Gun control is the second Amendment. This was an Amendment that made the people able to carry a gun with them to protect themselves against the British army. It also is now used for house defending. It says that this right cannot be infringed, or changed, and is now currently being debated.

n! i e N! m o U c t ' aG n D o a ve Ih

Amendments 11 Through 27 Now that that first part is done, time for some adventure in the 11th through 27th Amendments.

The eleventh is lawsuits against states. Number 12 is election of executives. This means that the executives have to be elected, not selected by the president. Number 13 says NO! to slavery. Fourteen? That ensures civil rights. Fifteen ensures that slave men can vote as well as immigrants. Sixteen is tricky. It says that the Congress has rights to press or charge taxes on what people earn from working... it's a thing that should be banned. Seventeen says that the people have to elect a senator, and not be picked by one person. Now, eighteen is rejected by twenty-one, but is still worth a mention. It says that after one year of its publishing, alcohol is BANNED. Probably a bad idea to ban number 18. Nineteen is for all of you women out there! It states that you can now vote! No alcohol? Yay! Daddy can't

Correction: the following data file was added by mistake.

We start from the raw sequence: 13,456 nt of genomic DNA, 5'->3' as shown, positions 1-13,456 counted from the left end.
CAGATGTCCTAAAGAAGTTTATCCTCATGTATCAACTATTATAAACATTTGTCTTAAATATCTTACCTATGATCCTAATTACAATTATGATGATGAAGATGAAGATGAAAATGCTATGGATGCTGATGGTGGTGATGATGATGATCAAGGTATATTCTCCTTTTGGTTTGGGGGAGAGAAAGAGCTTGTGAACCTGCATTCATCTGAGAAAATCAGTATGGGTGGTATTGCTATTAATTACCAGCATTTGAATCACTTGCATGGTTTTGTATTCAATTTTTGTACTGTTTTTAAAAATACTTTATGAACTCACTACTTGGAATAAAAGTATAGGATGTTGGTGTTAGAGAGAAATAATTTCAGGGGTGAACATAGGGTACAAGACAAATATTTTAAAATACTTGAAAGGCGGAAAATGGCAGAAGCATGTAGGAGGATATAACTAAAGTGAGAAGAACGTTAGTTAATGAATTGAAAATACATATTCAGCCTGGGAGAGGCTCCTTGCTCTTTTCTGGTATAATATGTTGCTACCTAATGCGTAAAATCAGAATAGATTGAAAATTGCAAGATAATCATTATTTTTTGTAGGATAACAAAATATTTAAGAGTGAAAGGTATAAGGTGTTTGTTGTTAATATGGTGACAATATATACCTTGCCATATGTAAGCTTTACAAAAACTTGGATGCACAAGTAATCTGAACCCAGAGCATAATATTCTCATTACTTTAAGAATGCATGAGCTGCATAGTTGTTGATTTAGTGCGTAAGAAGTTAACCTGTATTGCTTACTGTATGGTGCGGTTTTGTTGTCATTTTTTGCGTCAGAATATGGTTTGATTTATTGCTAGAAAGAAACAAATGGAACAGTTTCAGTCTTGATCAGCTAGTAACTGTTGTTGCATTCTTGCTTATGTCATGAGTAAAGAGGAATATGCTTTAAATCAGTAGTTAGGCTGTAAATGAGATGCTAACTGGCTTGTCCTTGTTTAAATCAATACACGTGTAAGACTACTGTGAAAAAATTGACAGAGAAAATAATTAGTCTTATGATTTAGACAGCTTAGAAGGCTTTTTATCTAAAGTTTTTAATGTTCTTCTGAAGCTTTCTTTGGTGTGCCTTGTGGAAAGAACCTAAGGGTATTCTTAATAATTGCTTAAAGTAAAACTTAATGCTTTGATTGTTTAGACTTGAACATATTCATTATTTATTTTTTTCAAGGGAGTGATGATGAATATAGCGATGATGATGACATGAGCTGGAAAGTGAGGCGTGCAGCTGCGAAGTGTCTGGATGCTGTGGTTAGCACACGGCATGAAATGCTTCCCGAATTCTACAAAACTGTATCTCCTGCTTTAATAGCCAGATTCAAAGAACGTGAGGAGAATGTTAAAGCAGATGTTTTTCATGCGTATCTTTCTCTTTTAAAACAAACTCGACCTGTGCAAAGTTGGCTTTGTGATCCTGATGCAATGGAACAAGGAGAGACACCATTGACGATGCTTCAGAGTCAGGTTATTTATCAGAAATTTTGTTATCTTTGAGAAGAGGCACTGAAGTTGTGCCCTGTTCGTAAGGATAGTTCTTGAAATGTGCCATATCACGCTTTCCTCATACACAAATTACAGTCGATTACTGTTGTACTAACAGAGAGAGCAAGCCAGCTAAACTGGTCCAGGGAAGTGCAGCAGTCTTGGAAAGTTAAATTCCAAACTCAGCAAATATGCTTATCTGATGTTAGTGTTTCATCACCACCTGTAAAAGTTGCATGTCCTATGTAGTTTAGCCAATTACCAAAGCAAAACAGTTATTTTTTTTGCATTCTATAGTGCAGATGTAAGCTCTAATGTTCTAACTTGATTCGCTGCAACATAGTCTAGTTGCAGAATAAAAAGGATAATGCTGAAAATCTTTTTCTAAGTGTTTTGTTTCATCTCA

drink anymore!

Twenty states the date that elections end. Twenty-one unbans alcohol... sadly. Twenty-two... now you cannot be president more than twice. Twenty-three says that District of Columbia can now vote. Twenty-four says that voting is now free. Twenty- five says that if the president dies while still on his term, then the vice-president takes over presidency. Twenty-six says that you have to be 18 or older to vote. Good idea! And the very last, twenty-seven. This one says that the senators and representatives will not be payed until after they have their meeting.

Student Rights People may think that laws are the same in school and out, but in actuality, some of them can be very different. For example, outside of school you can wear whatever you want, while in school you may not be able to wear certain clothes if your school has a dress code saying you can't.

With Dresscode

(Naples is one of the schools with a dress code check if you want to wear something controversial)

As you can see, there is a kid, and as he walks by a locker, he sees a gun. Later, a police officer comes to check it out, but the locker is locked. In this situation, you may be wondering if the cop is allowed to open the locker. Well, the answer is he can only open it if he has a legitable reason or if he has evidence to show that the kid would have a gun. If the kid who saw the gun in the first place told the principle, the principle would be allowed to open the locker.

The Funstastical Book of the Constitution